The Galaxy Note 7 could have done so much for Samsung. The ill-fated flagship had a lot of potential. When the handset was unveiled in August this year many suggested that it would turn out to be Samsung's best-selling smartphone and would carry the impressive sales momentum set by the Galaxy S7 series. It all went south when reports started surfacing that the Galaxy Note 7's battery was catching fire for no apparent reason.
Samsung investigated the reports and found that there was a battery cell issue in the batteries it was sourcing from one supplier, reportedly its own battery making division, so the company said that it would voluntarily replace all units and ship safe ones with batteries from another supplier. That should have been the end of it but alas, it wasn't. Even replacement handsets that were meant to be safe started catching fire and it gradually became evident that Samsung would have to take the hit and cancel the Galaxy Note 7.
That's precisely what the company did a couple of weeks ago. After countless reports of replacement units catching fire, Samsung decided that it could no longer risk hurting its brand value and that the Galaxy Note 7 had to be discontinued. The flagship is no longer being produced and will no longer be sold. Samsung has launched compensation programs to try and get people to turn in their Galaxy Note 7 but it's not proving to be an easy task.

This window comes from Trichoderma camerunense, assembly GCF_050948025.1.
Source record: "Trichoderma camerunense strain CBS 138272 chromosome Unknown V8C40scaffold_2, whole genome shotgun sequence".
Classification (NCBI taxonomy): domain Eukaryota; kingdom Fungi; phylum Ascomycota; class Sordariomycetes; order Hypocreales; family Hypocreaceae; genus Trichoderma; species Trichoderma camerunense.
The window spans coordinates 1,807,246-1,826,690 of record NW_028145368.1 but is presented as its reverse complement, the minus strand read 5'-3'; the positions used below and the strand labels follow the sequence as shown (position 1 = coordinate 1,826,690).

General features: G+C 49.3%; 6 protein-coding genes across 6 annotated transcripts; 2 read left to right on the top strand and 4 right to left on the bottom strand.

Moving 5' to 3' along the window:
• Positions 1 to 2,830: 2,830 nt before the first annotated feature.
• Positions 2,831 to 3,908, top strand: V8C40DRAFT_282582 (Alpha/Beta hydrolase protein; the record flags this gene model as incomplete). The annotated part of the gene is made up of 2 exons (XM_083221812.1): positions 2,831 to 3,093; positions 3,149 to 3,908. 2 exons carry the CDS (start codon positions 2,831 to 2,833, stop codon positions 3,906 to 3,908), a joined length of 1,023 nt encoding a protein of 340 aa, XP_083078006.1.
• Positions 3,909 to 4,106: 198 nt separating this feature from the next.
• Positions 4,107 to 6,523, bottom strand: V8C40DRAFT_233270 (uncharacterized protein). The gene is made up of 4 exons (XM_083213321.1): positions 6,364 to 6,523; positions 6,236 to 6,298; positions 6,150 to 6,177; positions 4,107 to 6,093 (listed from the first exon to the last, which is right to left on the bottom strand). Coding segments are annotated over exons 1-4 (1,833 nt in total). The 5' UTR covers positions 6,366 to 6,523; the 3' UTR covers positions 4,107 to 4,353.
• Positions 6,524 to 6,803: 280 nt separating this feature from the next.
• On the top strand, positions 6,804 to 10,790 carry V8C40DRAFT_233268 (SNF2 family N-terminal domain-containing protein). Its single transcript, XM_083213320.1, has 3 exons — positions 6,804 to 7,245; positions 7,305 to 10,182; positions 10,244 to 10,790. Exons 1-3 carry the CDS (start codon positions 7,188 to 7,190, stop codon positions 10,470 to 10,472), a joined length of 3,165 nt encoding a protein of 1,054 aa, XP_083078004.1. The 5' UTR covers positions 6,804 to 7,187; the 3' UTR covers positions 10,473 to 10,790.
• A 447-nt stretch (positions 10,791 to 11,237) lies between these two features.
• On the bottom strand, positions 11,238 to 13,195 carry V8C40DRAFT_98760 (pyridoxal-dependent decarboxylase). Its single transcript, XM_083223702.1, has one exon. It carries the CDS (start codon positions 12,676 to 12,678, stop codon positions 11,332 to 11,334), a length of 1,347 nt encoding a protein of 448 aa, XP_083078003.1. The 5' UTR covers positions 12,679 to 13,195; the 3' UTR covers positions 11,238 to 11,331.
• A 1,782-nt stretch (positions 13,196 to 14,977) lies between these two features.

It was estimated that more than 2.5 million Galaxy Note 7 units were out there when Samsung announced that the handset is being discontinued. The company has been repeatedly calling on users to exchange their units for another Samsung smartphone or even for another manufacturer's device. It's just urging them to power down the Galaxy Note 7 and turn it in as soon as possible. Samsung has many loyal customers, and quite a few of them are being very loyal by sticking with a device that's a potential fire hazard, nevermind the fact that they can't actually travel with it anywhere because the Note 7 has been banned from airplanes, trains, and even trucks. According to a recent estimate, more than one million units are still being used despite repeated warnings by Samsung and consumer protection agencies.
One of the ways Samsung has been trying to nudge users in the right direction is by rolling out a software update for the Galaxy Note 7 that limits battery charge to 60 percent. Samsung says that this is a precautionary measure as it reduces the odds of the battery catching fire, that doesn't mean users should consider 60 percent to be the new normal and continue using their device. The update was first rolled out in Australia and will now be released in Europe and South Korea later this week.
Two weeks ago we conducted a poll and asked our readers if they are planning on keeping their Galaxy Note 7. Unsurprisingly, 55 percent of those who voted said that they are keeping the device and don't care about the consequences while 32 percent said that they have returned it. Only 13 percent said they won't use the device but will keep it as memorabilia. Some of the points that our readers raised in the comments section are interesting, to say the least.